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Jeffrey Epstein Has Tainted Jewish Philanthropy. Now What?

As reports surface about Leslie Wexner’s connections to convicted sex offender Jeffrey Epstein, Jewish voices from many different quarters are beginning to ask whether the Wexner name is tainted.

Over three decades, Wexner has built a philanthropic empire, funding a vast array of programs and institutions and building a reputation as a thoughtful and careful philanthropic leader.

In the Jewish world, the Wexner name has functioned like a brand, with three brief words — “I’m a Wexner” — communicating its incantatory power.

I should know. I have spoken them countless times to form a bond, build a network, open a door, or—I will admit it—try to impress someone. Each time I announced myself as a Wexner, I reinforced the brand: its vision of American Jewish pluralism and its big investment in an elite few to lead the way in living and expounding that vision.

Has the time come to drop the Wexner brand? My answer is no, but only because this response would replicate the problem of the brand and the brokenness of American philanthropy.

In the marketplace, consumers boycott brands to force producers to change specific practices. Presumably, if that change occurs, consumers will then reestablish their transactional relationship with the brand. Stop using child labor, and I’ll buy your chocolate again; move your factory from a particular part of the world, and I’ll wear your clothing again.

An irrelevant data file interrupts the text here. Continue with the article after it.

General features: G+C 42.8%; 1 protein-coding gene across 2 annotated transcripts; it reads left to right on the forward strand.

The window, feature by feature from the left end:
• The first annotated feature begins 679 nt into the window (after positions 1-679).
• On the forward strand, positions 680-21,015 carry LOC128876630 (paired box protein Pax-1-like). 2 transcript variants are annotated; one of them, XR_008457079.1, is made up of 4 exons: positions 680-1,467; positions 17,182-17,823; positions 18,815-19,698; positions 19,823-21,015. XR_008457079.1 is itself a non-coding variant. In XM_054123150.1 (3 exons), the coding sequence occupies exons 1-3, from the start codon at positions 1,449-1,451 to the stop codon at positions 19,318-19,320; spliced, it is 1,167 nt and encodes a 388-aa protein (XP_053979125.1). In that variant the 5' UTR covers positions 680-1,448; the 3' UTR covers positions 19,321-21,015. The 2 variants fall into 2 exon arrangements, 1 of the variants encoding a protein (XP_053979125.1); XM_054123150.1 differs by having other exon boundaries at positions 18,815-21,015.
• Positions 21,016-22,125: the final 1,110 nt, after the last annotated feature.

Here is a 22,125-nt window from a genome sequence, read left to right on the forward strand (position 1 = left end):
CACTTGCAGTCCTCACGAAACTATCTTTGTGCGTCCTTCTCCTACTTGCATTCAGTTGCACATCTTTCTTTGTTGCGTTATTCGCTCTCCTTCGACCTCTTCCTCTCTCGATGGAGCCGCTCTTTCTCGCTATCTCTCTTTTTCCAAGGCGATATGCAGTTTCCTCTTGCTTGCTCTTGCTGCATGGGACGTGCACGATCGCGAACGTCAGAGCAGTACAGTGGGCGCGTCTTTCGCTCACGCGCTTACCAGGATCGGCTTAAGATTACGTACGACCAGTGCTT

In the case of philanthropy, a boycott can function similarly to call out instances of misbehavior. For example, an institution says: We will no longer take donations from a particular source because we object to its conduct. If that entity is able to change and, in some cases, make reparations for its behavior, then it may rehabilitate itself in the eyes of boycotters.

However, when it comes to philanthropy, the boycott is an inadequate tool, and, worse, it may be a massive distraction. To be certain, a philanthropic family may lose face and cultural or communal power if its donations are rejected. In some cases, this can be fitting; an individual or family may have acted so heinously that any remedy must involve social ostracism.

But by focusing on individuals’ misdeeds as contaminants to the philanthropic system and by expelling such individuals as an act of purification, we miss seeing just how corrupt the system has become — and, in fact, we only replicate its damaged logic.

Over the last half century, the American philanthropic system has developed in lockstep with ever-growing economic inequality. Emblematic of the system are the very few family names that brand American Jewish life, allowing for a confusion between individual power and what should be rightfully regarded as public goods.

To boycott one of those families’ philanthropic donations is only to exacerbate the problem: We have created and fueled a system that over-empowers individual philanthropists at the expense of the public.

Fifty years ago, in 1969, when Congress debated a series of measures to tighten regulations on philanthropy, it considered time-limiting private family foundations. After a certain number of years — Senator Albert Gore (D-TN) first proposed 25 years, then 40 years — private family foundations would be compelled to spend down entirely or transfer their remaining funds into public charities. This measure drew outcry from pro-philanthropy lobbyists, who also objected to the spending rules and reporting requirements that Congress did manage to pass in its 1969 legislation.

Whether the measures enacted into law in 1969 curbed the power of private family foundations in some fashion, they do not appear to have stood in the way of the sector’s tremendous growth, reflecting and fueling a sharp increase in wealth inequality in the following decades.